2. Bonnie Stewart
  3. pp. 347-356
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  1. §Play
  1. Playing as Making
  2. Edmond Y. Chang
  3. pp. 357-368
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  1. Humanizing the Interface
  2. Kat Lecky
  3. pp. 369-376
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  1. Bend Until It Breaks: Digital Humanities and Resistance
  2. Robin Wharton
  3. pp. 377-400
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  1. §Structure
  1. Outsiders, All: Connecting the Pasts and Futures of Digital Humanities and Composition
  2. Chris Friend
  3. pp. 401-418
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  1. W(h)ither DH? New Tensions, Directions, and Evolutions in the Digital Humanities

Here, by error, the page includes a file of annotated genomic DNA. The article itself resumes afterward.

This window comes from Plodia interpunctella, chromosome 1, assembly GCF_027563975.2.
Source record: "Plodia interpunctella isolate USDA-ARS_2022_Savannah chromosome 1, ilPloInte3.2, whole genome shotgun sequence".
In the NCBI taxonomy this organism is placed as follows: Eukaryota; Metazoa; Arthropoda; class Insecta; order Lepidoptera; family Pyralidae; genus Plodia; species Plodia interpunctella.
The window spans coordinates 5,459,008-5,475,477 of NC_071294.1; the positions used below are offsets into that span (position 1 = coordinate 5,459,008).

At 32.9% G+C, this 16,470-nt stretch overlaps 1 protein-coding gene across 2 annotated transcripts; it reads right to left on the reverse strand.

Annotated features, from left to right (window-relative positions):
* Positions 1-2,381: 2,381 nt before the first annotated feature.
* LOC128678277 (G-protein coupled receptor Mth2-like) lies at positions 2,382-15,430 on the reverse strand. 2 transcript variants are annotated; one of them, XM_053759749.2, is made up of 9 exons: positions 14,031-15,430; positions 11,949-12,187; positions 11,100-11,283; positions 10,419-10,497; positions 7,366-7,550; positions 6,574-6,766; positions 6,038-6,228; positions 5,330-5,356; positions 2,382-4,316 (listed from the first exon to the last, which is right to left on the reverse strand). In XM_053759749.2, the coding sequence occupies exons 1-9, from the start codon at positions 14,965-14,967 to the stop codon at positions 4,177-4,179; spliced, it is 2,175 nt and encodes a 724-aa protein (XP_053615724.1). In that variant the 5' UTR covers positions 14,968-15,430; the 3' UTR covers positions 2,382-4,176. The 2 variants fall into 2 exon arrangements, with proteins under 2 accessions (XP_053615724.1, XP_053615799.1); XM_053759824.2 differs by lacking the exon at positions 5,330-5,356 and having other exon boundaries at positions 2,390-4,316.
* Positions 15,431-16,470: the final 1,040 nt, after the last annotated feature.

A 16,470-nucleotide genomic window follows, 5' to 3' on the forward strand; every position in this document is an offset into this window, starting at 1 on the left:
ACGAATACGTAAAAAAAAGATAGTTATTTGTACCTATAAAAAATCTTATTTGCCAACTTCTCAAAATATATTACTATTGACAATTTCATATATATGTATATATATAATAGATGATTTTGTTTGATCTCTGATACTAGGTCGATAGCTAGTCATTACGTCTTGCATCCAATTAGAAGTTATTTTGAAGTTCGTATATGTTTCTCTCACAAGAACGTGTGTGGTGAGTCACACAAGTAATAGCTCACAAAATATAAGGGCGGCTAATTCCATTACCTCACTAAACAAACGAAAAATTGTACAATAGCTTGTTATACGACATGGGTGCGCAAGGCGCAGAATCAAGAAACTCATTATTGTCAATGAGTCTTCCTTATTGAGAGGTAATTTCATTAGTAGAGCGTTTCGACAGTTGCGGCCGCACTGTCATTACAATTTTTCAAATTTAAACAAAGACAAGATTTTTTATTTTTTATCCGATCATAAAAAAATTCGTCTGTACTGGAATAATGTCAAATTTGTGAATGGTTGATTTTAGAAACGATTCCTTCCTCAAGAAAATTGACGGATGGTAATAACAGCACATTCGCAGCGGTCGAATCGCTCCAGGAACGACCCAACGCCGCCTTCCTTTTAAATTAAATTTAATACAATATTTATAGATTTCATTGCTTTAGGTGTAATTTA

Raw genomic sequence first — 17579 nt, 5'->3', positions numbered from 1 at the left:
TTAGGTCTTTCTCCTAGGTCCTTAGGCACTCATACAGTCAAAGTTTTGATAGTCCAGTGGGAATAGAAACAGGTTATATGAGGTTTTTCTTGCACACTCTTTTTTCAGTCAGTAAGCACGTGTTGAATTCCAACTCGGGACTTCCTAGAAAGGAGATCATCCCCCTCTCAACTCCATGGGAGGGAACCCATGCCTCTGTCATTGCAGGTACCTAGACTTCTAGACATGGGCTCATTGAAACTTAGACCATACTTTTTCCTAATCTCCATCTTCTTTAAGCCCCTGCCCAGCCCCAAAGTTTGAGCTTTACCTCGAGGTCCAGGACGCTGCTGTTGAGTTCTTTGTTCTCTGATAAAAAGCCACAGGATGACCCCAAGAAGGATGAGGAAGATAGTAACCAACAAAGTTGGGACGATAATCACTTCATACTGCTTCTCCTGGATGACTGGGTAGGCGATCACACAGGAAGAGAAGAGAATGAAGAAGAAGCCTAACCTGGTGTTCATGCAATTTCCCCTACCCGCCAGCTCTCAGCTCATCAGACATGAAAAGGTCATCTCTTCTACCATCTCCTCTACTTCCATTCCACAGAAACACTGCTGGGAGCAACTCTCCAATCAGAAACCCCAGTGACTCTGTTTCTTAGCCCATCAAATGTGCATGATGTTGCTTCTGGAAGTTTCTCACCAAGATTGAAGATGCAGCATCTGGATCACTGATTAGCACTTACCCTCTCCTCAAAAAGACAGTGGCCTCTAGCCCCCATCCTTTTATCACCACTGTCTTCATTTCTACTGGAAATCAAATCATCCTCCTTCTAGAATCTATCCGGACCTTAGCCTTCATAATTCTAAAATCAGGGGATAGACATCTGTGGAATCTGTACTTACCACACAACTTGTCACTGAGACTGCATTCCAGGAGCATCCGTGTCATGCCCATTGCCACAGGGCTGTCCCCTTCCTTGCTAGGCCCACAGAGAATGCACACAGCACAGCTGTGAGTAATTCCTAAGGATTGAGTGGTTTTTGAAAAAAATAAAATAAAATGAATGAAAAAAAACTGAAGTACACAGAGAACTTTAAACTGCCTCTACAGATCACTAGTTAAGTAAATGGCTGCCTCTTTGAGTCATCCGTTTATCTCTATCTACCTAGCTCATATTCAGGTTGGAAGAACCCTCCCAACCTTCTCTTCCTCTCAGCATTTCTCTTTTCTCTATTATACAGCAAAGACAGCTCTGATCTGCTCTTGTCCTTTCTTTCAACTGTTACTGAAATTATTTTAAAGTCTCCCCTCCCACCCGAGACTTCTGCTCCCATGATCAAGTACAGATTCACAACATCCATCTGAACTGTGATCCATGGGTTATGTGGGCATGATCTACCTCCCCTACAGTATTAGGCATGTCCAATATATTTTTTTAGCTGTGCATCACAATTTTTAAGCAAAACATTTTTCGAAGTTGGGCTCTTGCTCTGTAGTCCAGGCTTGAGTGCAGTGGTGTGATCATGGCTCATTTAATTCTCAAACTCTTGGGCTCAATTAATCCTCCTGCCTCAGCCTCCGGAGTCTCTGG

2. Lee Skallerup Bessette
  3. pp. 419-454
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  1. The Library is Never Neutral
  2. Chris Bourg
  3. pp. 455-472
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  1. After the Digital Humanities, or, a Postscript
  2. Fiona Barnett
  3. pp. 473-478
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  1. §Conclusion
  1. How to #DecolonizeDH: Actionable Steps for an Antifascist DH
  2. Dorothy Kim
  3. pp. 479-498
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  1. Contributors
  2. pp. 499-515
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Additional Information

ISBN
9781947447714
MARC Record
OCLC
1100528099
Pages
514
Launched on MUSE
2019-08-04
Open Access
Yes